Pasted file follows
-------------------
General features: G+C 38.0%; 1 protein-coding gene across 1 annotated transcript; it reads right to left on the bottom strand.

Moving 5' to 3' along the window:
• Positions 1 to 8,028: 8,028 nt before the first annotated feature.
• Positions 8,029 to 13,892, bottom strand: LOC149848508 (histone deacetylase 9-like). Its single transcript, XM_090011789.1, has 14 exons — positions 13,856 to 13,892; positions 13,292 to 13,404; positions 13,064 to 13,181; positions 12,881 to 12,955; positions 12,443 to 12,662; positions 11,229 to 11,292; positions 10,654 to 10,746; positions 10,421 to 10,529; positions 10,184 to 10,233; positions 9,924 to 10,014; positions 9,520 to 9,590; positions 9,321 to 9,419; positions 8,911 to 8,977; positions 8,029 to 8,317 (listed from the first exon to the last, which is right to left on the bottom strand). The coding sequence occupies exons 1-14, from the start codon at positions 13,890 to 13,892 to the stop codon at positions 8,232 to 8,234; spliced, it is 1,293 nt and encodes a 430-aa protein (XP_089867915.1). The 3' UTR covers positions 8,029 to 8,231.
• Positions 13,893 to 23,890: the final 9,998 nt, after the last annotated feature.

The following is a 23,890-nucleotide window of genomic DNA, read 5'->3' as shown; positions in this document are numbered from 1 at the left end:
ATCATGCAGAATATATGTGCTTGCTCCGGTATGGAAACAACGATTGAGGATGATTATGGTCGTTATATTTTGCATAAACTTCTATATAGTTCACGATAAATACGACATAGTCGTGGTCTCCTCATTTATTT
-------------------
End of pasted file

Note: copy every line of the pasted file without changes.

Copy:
General features: G+C 38.0%; 1 protein-coding gene across 1 annotated transcript; it reads right to left on the bottom strand.

Moving 5' to 3' along the window:
• Positions 1 to 8,028: 8,028 nt before the first annotated feature.
• Positions 8,029 to 13,892, bottom strand: LOC149848508 (histone deacetylase 9-like). Its single transcript, XM_090011789.1, has 14 exons — positions 13,856 to 13,892; positions 13,292 to 13,404; positions 13,064 to 13,181; positions 12,881 to 12,955; positions 12,443 to 12,662; positions 11,229 to 11,292; positions 10,654 to 10,746; positions 10,421 to 10,529; positions 10,184 to 10,233; positions 9,924 to 10,014; positions 9,520 to 9,590; positions 9,321 to 9,419; positions 8,911 to 8,977; positions 8,029 to 8,317 (listed from the first exon to the last, which is right to left on the bottom strand). The coding sequence occupies exons 1-14, from the start codon at positions 13,890 to 13,892 to the stop codon at positions 8,232 to 8,234; spliced, it is 1,293 nt and encodes a 430-aa protein (XP_089867915.1). The 3' UTR covers positions 8,029 to 8,231.
• Positions 13,893 to 23,890: the final 9,998 nt, after the last annotated feature.

The following is a 23,890-nucleotide window of genomic DNA, read 5'->3' as shown; positions in this document are numbered from 1 at the left end:
ATCATGCAGAATATATGTGCTTGCTCCGGTATGGAAACAACGATTGAGGATGATTATGGTCGTTATATTTTGCATAAACTTCTATATAGTTCACGATAAATACGACATAGTCGTGGTCTCCTCATTTATTT